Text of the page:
The story about Grant and his study is here. (This one is a randomized double-blind, placebo-controlled study.)

I'm interested in the disjuncture between the justice system and the medical profession. Readers of people like M. Foucault would cite the ever-increasing "medicalization" of our world, and they have strong points. Very strong points that should be heeded. But as Grant says, he doesn't think law people are ready to think of kleptomaniacs as having a psychiatric condition. They're "criminals."

This tells us soooo much about our society, doesn't it?

We have built very deeply into our social systems the idea that you have one unitary identity. It's capable of reason, has a name, numbers and by the age of 18 is responsible for what it does.

I'll elaborate much more in some future post, but I think this is probably wrong, and there are a lot of reasons to believe it's wrong. Our justice system requires this Old Enlightenment idea of the Self, so it can prosecute. But we know billions of facts about human neurobiology that they didn't in the 17th and 18th century Enlightenment. As my favorite neuroscientist, Robert Sapolsky, often says, it gets to the point where we understand the neurological underpinnings of what's going on with a person, what makes them "sick," and we really need to say that it's not the person. It's the person AND their disease.

Regarding kleptomania, the study I linked to says 11% of us shoplift at some point in our lives. I did between ages 14 and 15. I stole paperback books of collected Mad magazine bits, sports heroes (I recall things like Basketball Stars of 1975), and biographies of what seemed then like interesting people. I didn't get all that much joy from the books. (I got some. I mean, they were books, and I later morphed into an overweening generalist...)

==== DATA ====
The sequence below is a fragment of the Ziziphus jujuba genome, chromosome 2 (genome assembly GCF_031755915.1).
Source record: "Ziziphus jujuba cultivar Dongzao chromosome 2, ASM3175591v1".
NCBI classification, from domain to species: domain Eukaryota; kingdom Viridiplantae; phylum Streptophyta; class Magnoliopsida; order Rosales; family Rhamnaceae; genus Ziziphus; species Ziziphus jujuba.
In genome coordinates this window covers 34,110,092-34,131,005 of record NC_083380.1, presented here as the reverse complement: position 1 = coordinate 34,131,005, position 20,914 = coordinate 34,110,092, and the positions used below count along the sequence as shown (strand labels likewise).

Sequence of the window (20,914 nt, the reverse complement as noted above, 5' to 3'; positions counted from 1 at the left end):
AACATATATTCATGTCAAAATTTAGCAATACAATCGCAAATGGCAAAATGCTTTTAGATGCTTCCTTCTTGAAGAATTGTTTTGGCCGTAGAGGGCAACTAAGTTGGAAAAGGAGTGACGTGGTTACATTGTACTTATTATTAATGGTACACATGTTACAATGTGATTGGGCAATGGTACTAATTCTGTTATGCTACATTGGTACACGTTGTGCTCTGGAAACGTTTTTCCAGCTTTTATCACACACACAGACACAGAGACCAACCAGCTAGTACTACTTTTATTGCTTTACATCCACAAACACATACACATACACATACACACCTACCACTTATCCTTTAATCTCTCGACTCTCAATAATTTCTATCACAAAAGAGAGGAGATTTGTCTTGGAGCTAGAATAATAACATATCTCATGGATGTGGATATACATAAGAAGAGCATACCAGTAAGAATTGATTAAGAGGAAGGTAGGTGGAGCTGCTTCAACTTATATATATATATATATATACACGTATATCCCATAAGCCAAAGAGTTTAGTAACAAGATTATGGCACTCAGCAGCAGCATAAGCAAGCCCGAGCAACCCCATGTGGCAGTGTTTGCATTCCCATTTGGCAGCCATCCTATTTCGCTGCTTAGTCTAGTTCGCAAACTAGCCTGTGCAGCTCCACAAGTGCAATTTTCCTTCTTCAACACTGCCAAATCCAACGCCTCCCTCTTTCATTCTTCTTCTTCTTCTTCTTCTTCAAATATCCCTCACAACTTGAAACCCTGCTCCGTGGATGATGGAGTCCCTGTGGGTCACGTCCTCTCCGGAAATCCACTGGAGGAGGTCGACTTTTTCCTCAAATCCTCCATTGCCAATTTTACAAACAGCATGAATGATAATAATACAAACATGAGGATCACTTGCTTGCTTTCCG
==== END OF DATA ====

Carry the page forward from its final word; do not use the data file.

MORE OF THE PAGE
It was thrilling to steal though. I remember a friend teaching me how. Then, about the 20th time or so, I got caught. I was underage, so the store detective scared the wits out of me and eventually let me go, telling me to never enter their store again. I haven't stolen a thing since. I've thought of it, but the idea of getting caught is so abhorrent I quickly forget it. Besides, I've been conditioning my brain to want less and less things. As a Unistatian, I'm a very poor consumer - and that's what Unistatians REALLY believe in. Not fairness, decency, peace, universal brotherhood or any of that stuff: gadgets. Trinkets. The latest electronic gadget. Commodity fetishism. Labels. Louis Vuitton bags. Salad shooters. And Prof. George Carlin liked to sneer in contempt with this example: sneakers with lights on them. As far as the act of just sheer buying worthless crap? I don't do it. I'm a Bad American.

                                         Noted actress and onetime klepto, Winona Ryder,
                                                    god-daughter of Timothy Leary

Anyway, I forget what Jean Genet story (was it Querelle?) it was where he tells us he used to enjoy breaking and entering into people's homes, not because he wanted to steal anything as much as the visceral thrill of being in someone else's house! Absolutely illegally and possibly dangerous. Some stranger's place! What a thrill! And when Winona Ryder got caught, I understood. I was with Winona then, in spirit. I still am. Jeez, just look at her!